British and European banks are braced for changes due to pass through the European Parliament tomorrow which aim to spur the rehabilitation of securitisation, or the practice of packaging up and selling loans.
All banks in Europe, including those in the UK, will have to abide by the new rules on securitisation, the much-maligned practice of packaging up and selling on bundles of loans.
Banks face a “period of adjustment”, according to Kevin Hawken, a partner at US law firm Mayer Brown. The rules take effect from 1 January 2019, three months before the official Brexit date.
Meanwhile technical standards which will be crucial in determining the precise detail of the regulations remain to be drawn up.
The regulations will also mandate the creation of a new regime for simple, transparent and standardised (STS) securitisations. STS securitisations will qualify for more lenient capital requirements, making them potentially more profitable for banks.
However, the difference in capital requirements may not go far enough to boost the industry, according to Hopkin. "Many of our members feel that it doesn't bring the capital requirements down enough," he said.
Securitisation has long played an important role in risk management for many banks, with similar loans bundled together and moved on, but its reputation took a severe hit after the financial crisis, when complicated and ill-understood instruments concealed massive risks and sometimes worthless underlying loans from investors.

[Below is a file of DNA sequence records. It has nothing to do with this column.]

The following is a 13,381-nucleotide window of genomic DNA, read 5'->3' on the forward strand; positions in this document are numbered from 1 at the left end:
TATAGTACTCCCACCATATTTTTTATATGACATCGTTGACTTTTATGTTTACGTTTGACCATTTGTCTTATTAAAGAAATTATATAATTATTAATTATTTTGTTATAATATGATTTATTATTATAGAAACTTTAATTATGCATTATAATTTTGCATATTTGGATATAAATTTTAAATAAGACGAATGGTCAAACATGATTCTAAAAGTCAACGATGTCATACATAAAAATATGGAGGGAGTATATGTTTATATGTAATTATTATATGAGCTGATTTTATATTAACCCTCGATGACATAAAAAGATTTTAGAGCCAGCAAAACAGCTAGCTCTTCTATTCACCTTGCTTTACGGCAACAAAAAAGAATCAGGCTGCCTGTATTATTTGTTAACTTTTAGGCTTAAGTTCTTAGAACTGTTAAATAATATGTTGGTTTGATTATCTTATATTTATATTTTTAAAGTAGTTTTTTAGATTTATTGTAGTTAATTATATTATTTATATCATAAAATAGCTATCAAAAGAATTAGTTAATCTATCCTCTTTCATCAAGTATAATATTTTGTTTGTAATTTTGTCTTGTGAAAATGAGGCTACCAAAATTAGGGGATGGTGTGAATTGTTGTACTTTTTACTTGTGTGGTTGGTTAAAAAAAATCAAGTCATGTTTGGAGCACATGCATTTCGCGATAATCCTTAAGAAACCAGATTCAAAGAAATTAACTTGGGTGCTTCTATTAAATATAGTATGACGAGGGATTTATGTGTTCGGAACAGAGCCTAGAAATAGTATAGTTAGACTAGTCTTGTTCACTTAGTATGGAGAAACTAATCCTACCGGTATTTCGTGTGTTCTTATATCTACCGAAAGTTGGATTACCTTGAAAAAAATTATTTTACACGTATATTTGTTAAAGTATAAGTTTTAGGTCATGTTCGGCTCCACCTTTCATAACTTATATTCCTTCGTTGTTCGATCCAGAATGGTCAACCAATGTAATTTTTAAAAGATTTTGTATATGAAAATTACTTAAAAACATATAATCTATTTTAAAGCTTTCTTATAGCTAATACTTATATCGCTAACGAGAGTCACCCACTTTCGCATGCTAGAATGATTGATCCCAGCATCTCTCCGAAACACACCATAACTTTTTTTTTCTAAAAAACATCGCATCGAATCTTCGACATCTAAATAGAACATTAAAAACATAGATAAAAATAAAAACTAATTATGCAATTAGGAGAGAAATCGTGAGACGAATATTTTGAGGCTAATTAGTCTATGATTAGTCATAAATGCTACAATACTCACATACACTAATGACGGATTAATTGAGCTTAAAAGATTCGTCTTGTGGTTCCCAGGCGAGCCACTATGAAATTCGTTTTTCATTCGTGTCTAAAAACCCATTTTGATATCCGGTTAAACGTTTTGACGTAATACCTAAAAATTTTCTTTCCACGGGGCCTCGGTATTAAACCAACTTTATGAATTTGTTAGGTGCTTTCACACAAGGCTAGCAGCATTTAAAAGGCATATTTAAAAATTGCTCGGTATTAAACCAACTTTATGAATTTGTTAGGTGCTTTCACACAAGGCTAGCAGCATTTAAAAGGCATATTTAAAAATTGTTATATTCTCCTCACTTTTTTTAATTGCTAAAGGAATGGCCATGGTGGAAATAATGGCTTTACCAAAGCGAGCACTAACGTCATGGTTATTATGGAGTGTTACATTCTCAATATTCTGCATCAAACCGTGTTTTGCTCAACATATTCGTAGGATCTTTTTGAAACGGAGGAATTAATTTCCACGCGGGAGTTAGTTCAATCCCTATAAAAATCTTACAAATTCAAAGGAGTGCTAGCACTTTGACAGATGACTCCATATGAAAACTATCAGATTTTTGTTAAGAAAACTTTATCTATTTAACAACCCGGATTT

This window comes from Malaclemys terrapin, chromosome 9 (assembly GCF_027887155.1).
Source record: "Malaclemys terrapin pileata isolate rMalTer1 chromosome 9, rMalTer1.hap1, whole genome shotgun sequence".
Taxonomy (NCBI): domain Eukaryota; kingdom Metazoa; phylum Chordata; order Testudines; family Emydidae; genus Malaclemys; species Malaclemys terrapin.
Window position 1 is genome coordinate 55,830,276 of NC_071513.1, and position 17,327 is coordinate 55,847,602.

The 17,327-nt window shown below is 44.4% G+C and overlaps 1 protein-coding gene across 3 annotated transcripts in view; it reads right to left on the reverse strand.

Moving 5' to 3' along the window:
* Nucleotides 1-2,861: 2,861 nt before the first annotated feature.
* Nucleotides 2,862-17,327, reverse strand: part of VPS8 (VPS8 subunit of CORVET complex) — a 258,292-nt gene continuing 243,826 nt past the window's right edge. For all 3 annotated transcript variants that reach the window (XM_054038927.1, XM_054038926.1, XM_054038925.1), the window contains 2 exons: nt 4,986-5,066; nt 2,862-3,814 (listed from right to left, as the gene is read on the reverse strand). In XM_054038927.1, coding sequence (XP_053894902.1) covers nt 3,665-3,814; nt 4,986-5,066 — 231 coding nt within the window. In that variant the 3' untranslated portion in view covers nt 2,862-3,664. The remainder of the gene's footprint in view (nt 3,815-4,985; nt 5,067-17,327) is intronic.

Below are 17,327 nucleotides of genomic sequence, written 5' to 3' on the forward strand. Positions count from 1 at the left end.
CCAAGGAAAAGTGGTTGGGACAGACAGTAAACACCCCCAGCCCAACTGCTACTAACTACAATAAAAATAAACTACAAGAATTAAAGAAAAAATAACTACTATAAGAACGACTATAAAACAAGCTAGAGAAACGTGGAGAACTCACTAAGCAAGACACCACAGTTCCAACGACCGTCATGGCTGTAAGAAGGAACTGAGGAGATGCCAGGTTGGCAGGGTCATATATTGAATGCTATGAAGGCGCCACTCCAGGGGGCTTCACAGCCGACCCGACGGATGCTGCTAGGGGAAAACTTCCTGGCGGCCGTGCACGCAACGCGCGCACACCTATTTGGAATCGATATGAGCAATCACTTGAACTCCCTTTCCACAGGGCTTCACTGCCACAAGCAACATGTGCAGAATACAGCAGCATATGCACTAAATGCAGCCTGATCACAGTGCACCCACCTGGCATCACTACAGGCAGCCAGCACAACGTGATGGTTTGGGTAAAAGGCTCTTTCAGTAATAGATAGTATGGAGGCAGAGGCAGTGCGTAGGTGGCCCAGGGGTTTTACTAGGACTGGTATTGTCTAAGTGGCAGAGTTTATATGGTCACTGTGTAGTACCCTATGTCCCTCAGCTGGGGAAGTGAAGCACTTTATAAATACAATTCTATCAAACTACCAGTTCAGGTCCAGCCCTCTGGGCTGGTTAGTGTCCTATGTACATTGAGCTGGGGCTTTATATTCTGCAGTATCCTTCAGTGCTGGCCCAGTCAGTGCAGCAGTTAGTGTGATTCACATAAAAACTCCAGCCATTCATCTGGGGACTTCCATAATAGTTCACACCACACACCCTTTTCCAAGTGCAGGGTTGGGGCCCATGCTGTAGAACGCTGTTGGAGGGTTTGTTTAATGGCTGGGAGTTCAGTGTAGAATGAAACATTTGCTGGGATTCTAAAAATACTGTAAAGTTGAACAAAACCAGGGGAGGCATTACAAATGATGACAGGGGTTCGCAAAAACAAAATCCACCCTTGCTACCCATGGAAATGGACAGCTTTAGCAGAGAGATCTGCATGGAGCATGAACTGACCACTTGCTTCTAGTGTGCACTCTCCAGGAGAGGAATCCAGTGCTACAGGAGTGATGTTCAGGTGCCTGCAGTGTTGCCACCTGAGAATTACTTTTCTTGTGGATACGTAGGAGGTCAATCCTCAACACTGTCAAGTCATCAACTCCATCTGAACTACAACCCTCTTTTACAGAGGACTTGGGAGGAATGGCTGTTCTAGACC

Yet regulators including the European Central Bank are keen to spur a bigger securitisation market in Europe in an effort to increase the efficiency of risk sharing across the continent and boost lending in the economy.
European governments have realised “it could have a place in helping develop greater capital markets funding capability”, said Hawken. "A lot of investors got scared of it, the regulators became very concerned with it, so the securitisation market in Europe shrank dramatically and has not fully recovered."
The European Parliament will vote tomorrow on two parallel regulations, one of which aims to harmonise multiple separate regulations on securitisation, as well as changes to capital requirements for banks.
“Everybody is relieved that it looks like we're going to get there,” said Richard Hopkin, head of fixed income at the Association for Financial Markets in Europe (Afme), an investment bank lobby group.
“It will give the industry some certainty,” he added, despite some parts of the regulations which are “not optimal”.